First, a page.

Singapore's central bank on Friday unexpectedly tightened monetary policy by allowing faster gains in the currency amid persistent inflationary pressures. Also, a separate report released earlier in the day showed that the economy rebounded in the first quarter after a poor fourth quarter performance.
In its semi-annual monetary policy statement, the Monetary Authority of Singapore, or MAS, said that it is increasing the slope of the Singapore dollar Nominal Effective Exchange Rate, or S$NEER, policy band slightly, allowing faster appreciation of the currency.
The central bank also said it is restoring a narrower policy band but there will be no change to the level at which the band is centered. The move is expected to help anchor inflation expectations, ensure medium-term price stability, and keep growth on a sustainable path, the MAS said.
The bank found that the tail risks in the key industrialised economies have receded, but global growth is likely to remain below trend in the near term. Against this backdrop, MAS expects the Singapore economy to grow at a modest pace of 1-3 percent in 2012.
The first quarter GDP report showed that Singapore's GDP expanded a seasonally adjusted 9.9 percent on an annualized basis compared to the previous quarter following a 2.5 percent contraction in the preceding quarter.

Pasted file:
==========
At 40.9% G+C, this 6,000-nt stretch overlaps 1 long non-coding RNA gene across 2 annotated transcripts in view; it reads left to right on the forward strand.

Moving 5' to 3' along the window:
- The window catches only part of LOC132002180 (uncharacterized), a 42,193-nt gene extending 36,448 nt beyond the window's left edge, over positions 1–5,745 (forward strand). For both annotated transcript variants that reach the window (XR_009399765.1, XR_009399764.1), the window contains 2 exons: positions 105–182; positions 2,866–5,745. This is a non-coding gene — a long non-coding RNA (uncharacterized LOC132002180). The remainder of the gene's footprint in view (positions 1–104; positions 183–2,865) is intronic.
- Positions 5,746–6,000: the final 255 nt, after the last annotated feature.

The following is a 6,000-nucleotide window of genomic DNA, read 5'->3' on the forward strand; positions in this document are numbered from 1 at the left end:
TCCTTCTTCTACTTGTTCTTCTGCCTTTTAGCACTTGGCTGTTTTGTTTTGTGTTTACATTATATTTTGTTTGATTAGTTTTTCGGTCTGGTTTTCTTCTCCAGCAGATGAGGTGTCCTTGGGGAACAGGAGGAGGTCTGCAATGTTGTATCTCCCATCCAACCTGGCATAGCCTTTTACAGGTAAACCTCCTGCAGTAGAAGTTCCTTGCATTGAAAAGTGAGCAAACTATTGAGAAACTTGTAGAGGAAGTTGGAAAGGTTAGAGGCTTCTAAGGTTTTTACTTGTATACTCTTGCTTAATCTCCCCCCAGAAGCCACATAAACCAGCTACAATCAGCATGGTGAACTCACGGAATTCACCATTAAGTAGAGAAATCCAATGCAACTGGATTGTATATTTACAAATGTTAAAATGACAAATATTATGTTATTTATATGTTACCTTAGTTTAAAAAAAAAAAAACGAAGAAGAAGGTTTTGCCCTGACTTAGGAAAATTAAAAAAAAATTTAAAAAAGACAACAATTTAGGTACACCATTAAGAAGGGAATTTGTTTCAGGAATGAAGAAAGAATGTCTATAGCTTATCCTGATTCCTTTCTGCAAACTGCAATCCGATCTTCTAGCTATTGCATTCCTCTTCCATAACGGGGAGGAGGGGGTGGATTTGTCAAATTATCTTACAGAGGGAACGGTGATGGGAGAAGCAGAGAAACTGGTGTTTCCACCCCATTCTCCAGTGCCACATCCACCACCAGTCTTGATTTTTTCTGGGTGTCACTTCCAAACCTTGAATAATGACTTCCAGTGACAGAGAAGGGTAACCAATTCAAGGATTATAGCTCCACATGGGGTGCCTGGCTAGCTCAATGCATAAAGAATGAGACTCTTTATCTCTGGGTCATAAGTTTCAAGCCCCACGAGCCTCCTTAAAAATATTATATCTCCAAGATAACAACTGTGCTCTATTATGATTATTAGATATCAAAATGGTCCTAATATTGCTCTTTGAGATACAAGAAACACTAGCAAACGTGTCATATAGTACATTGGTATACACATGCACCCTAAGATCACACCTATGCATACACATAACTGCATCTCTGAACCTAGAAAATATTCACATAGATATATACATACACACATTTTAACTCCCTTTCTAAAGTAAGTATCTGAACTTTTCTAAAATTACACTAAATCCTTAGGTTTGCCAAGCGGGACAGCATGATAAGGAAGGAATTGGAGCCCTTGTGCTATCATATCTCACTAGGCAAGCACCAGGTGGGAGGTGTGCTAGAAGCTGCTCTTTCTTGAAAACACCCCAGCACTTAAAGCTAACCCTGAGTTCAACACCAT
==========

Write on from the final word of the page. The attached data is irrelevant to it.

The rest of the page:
In its previous policy review in October, the MAS maintained the S$NEER policy band on a modest and gradual appreciation path but the slope of the policy band was reduced as economic activity was expected to slow.
In the April monetary policy statement, the MAS said that it will continue with the policy of a modest and gradual appreciation of the S$NEER policy band.
The bank sees persistent core inflationary pressure in the economy. However, inflation will likely ease in the latter half of the year, it said.
Meanwhile, the MAS revised up its 2012 outlook for headline and core inflation rates and said it will remain elevated over the next few months.
The central bank's 2012 core inflation forecast that excludes private road transport and accommodation costs was revised up to 2.5-3 percent from its previous forecast of 1.5-2 percent. The headline inflation forecast was raised to 3.5-4.5 percent from 2.5-3.5 percent previously.
MAS expects external inflationary pressures to be sustained, largely due to higher oil prices, while the domestic labor market is expected to remain tight. "The pass-through of costs to consumers is therefore likely to continue, though at a reduced pace," it said.
by RTT Staff Writer
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